Apr 06 2015

Constraints and SELECT Statements

I’ve posted previously about how a foreign key constraint can change how a SELECT query behaves. Logically that just makes sense. But other types of constraints don’t affect execution plans do they?


Let’s take this constraint as an example:

ALTER TABLE Sales.SalesOrderDetail WITH CHECK 
ADD  CONSTRAINT CK_SalesOrderDetail_UnitPrice 
CHECK  ((UnitPrice>=(0.00)))

That will ensure that no values less than zero can slip in there. We can even validate it:

INSERT Sales.SalesOrderDetail
VALUES  (60176, -- SalesOrderID - int
         N'XYZ123', -- CarrierTrackingNumber - nvarchar(25)
         1, -- OrderQty - smallint
         873, -- ProductID - int
         1, -- SpecialOfferID - int
         -22, -- UnitPrice - money
         0.0, -- UnitPriceDiscount - money
         NEWID(), -- rowguid - uniqueidentifier
         GETDATE()  -- ModifiedDate - datetime

Will give me an error:

Msg 547, Level 16, State 0, Line 470
The INSERT statement conflicted with the CHECK constraint “CK_SalesOrderDetail_UnitPrice”. The conflict occurred in database “AdventureWorks2014”, table “Sales.SalesOrderDetail”, column ‘UnitPrice’.

Let’s look at a SELECT query now. If we run this:

SELECT  soh.OrderDate,
        p.Name AS ProductName
FROM    Sales.SalesOrderHeader AS soh
JOIN    Sales.SalesOrderDetail AS sod
        ON sod.SalesOrderID = soh.SalesOrderID
JOIN    Production.Product AS p
        ON p.ProductID = sod.ProductID
WHERE   p.Name = 'Water Bottle - 30 oz.';

The resulting execution plan looks like this:


But, if I modify the query to look like this, adding an additional AND filter on the constrained UnitPrice column:

SELECT  soh.OrderDate,
        p.Name AS ProductName
FROM    Sales.SalesOrderHeader AS soh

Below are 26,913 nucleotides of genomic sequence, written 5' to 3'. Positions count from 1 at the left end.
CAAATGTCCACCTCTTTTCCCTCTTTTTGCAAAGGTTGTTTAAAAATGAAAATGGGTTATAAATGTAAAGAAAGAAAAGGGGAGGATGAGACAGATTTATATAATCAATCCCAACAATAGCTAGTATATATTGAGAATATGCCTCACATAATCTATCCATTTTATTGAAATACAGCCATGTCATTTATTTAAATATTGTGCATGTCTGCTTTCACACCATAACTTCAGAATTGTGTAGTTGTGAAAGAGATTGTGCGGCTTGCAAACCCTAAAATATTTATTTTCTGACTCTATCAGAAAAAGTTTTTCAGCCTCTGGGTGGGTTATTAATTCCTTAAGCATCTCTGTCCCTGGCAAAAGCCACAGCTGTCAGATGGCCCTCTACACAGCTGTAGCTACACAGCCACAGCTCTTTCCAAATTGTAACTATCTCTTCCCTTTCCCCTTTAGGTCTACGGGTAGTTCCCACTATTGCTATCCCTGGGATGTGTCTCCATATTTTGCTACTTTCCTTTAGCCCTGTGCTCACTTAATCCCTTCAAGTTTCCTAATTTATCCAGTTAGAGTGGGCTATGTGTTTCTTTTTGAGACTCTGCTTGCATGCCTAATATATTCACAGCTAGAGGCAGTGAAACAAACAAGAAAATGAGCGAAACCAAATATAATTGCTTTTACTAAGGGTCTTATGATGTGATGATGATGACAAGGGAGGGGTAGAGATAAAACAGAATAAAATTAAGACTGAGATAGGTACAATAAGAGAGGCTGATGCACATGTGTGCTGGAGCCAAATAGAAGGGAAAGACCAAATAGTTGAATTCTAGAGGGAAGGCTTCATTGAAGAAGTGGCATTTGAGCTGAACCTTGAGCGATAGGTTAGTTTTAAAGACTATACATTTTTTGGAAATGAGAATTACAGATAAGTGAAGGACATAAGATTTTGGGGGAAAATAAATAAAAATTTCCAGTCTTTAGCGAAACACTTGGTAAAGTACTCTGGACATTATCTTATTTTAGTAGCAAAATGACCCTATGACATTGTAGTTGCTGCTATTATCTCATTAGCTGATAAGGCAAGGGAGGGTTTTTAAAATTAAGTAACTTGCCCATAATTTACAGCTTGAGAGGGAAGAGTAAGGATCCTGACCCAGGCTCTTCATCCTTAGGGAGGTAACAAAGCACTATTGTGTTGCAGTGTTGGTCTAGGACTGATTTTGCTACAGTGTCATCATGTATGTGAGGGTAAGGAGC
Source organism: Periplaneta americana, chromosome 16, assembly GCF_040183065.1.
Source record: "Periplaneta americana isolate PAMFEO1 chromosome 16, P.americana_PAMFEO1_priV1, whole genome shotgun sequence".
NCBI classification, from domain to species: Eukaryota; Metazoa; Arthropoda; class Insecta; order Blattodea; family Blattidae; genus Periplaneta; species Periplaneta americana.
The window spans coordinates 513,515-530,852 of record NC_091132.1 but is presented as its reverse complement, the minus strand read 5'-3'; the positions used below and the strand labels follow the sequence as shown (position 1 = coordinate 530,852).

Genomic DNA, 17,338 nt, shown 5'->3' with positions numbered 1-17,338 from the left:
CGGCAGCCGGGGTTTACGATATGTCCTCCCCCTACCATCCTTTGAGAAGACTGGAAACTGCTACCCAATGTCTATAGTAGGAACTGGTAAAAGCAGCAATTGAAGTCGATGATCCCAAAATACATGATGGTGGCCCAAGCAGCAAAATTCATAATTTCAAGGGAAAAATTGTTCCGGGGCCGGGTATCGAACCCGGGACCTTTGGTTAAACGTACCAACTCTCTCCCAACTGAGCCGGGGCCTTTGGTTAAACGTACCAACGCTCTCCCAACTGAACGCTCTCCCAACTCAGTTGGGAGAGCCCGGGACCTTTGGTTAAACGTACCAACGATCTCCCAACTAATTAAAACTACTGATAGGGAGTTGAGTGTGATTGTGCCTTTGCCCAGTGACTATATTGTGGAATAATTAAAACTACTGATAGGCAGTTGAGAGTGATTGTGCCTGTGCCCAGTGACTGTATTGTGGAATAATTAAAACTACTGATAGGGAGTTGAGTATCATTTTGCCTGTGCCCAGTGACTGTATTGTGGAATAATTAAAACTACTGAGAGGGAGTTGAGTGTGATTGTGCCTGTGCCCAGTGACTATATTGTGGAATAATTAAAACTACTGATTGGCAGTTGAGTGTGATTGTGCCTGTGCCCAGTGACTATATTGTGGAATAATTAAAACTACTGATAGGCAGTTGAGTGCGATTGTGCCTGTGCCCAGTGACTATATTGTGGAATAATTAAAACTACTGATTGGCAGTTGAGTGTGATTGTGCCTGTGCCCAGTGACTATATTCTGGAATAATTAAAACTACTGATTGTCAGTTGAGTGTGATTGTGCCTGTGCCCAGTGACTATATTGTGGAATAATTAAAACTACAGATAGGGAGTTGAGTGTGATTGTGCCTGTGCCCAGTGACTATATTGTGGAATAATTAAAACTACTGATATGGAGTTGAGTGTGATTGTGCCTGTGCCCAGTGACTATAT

JOIN    Sales.SalesOrderDetail AS sod
        ON sod.SalesOrderID = soh.SalesOrderID
JOIN    Production.Product AS p
        ON p.ProductID = sod.ProductID
WHERE   p.Name = 'Water Bottle - 30 oz.'
        AND sod.UnitPrice > $0.0;

You know what happens to the execution plan? Nothing. It stays exactly the same. The optimizer knows that in order to satisfy the query, it can safely ignore the change in the WHERE clause. In fact, you can look at the SELECT operator properties for the two different plans and note that while the Query Hash values changes, the Plan Hash value stays the same. The plans are identical.

With that knowledge, I’m going to modify the query to look like this, reversing the UnitPrice reference to look for data that violates the constraint:

SELECT  soh.OrderDate,
        p.Name AS ProductName
FROM    Sales.SalesOrderHeader AS soh
JOIN    Sales.SalesOrderDetail AS sod
        ON sod.SalesOrderID = soh.SalesOrderID
JOIN    Production.Product AS p
        ON p.ProductID = sod.ProductID
WHERE   p.Name = 'Water Bottle - 30 oz.'
        AND sod.UnitPrice < $0.0;

And now we have a new execution plan:



The optimizer recognized that there is no way that any data can be returned with the WHERE clause above because there is an enforced constraint (note the use of the WITH CHECK clause on the constraint). This completely changes the execution plan in every possible way. Now, instead of attempting to access the data, a Constant Scan operator is put in as a place holder for an empty result set.

To sum up, yes, constraints absolutely affect the choices made by the optimizer when those constraints would have an affect on the plan, even a SELECT query. Also, I would argue, this means that the use of enforced constraints can be a performance enhancer since the optimizer can make intelligent choices about how a given query is dealt with.

UPDATE: Fixed a typo that said the constraint prevented data that was equal to or less than zero. It’s only for data less than zero.